South Africa have lost the first two games and in a space of 24 hours, their premier pacer Dale Steyn has been ruled out of World Cup with a shoulder injury while another fast bowler Lungi Ngidi is nursing a Grade 1 hamstring injury.
Captain Faf du Plessis is, however, not losing heart ahead of their crucial game against India. Du Plessis said he is addressing the situation with some strong worded message to the junior players.
“For me, the natural thing that happens in a team is you find that your confidence goes down and naturally younger guys in the team, coming to their first World Cup, they will potentially go into their self-pity cycle. So, for me, it was strong words in the sense that won’t be allowed over the next couple of days,” Du Plessis said on Tuesday.
“It is important for us to stay strong at this time. If you do slightly go away from that, then as a team you can crumble and, unfortunately, we are not in a position where we can afford that,” he added.
For him, controlling the controllable is paramount and he is precisely trying to do that in his bid to ensure six wins out of next seven games.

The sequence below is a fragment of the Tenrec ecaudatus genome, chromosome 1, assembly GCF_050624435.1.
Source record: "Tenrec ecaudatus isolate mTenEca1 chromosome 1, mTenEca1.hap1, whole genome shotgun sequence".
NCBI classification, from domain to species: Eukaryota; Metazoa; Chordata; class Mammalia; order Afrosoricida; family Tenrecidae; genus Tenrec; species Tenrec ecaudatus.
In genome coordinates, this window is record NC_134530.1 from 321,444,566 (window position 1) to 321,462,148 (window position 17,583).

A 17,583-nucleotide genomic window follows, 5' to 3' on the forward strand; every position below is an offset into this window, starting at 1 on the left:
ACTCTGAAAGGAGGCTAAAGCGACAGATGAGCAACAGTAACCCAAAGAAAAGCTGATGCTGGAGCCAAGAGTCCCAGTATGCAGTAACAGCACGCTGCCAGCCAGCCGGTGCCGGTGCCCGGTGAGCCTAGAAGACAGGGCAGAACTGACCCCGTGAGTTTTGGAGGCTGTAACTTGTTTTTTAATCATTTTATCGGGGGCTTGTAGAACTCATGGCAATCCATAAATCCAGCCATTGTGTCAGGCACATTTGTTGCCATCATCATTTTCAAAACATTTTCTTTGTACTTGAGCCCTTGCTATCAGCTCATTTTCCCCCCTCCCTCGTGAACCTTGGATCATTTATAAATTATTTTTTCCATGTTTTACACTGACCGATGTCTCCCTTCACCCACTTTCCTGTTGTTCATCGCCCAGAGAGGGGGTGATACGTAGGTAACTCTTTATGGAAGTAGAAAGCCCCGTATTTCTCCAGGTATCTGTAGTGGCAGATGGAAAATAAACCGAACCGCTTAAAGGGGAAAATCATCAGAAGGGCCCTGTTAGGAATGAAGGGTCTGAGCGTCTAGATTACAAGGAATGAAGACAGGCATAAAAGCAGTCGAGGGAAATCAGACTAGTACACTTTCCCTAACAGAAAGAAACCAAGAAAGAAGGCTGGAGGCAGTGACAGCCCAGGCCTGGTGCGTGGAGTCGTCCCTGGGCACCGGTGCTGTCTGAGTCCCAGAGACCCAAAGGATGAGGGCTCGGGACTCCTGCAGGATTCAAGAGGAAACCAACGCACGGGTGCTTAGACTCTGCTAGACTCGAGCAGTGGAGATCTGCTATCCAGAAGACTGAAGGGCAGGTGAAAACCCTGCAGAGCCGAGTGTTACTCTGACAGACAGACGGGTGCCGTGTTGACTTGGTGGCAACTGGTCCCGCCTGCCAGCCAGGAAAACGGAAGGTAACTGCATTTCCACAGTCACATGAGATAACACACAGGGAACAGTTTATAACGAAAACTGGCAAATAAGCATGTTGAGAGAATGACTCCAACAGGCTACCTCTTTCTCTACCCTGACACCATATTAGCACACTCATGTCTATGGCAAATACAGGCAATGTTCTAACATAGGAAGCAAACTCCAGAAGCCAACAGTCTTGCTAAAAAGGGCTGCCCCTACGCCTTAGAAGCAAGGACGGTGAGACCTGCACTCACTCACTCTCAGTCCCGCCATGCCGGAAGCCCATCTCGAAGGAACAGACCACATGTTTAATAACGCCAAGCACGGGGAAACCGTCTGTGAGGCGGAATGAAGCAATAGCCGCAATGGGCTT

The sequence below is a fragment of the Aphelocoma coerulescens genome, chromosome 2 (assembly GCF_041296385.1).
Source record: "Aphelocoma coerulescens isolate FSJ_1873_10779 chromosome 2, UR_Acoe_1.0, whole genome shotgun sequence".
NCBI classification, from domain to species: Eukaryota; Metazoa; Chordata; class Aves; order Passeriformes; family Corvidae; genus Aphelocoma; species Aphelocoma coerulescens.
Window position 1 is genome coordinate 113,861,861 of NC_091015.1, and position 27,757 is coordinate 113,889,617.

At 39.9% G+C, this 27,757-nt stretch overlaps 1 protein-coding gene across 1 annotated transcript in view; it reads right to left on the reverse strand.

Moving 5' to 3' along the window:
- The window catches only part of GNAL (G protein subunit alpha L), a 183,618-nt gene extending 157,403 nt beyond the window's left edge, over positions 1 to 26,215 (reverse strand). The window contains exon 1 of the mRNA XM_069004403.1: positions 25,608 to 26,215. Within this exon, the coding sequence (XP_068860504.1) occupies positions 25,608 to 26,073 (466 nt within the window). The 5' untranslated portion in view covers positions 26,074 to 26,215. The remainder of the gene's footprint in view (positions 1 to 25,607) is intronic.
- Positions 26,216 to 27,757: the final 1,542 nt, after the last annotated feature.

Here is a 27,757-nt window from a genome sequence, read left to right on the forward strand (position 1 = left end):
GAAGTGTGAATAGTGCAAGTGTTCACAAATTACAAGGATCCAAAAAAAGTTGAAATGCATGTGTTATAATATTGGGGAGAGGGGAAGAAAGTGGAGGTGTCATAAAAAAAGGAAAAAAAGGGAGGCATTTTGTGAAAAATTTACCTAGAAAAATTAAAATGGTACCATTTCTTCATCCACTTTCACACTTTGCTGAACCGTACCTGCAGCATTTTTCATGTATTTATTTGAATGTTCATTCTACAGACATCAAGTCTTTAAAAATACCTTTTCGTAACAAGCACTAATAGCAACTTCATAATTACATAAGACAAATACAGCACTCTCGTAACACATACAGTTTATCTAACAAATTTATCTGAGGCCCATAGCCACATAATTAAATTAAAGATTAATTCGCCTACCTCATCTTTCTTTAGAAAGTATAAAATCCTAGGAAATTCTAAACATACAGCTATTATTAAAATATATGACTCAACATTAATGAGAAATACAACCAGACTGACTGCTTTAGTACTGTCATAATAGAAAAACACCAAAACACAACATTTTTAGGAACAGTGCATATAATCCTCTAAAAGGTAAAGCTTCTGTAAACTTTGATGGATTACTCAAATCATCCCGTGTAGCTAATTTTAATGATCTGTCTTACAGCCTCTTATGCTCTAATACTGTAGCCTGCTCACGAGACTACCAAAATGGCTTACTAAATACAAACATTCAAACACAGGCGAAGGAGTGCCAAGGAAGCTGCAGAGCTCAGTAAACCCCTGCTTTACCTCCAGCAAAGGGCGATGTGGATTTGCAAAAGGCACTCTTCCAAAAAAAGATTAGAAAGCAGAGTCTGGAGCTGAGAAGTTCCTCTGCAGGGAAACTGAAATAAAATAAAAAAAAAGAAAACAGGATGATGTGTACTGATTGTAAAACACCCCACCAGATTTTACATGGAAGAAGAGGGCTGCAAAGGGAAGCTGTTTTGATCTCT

“We can’t control results. We can’t control the outcome of the game. What we can control is how strong we are mentally. How well we are training. What sort of language are we using in the dressing room. Is it positive?”
Du Plessis knows how things can go downhill after a string of poor performances.
“For me, that was the main focus... Making sure that the guys are still saying the right things in the team, not questioning themselves because then it’s a slippery slope. Then you just keep going further and further backwards.”
Du Plessis knows Wednesday’s game is the biggest of their lives.
“Naturally, what happens is that you have to manage people’s confidence because that’s the thing, especially after the last game. As professional cricketers, we want to do well and win games. That is important that we don’t go take a left turn into negative town (smiling)… Stay positive, stay strong and make sure that we keep pushing.”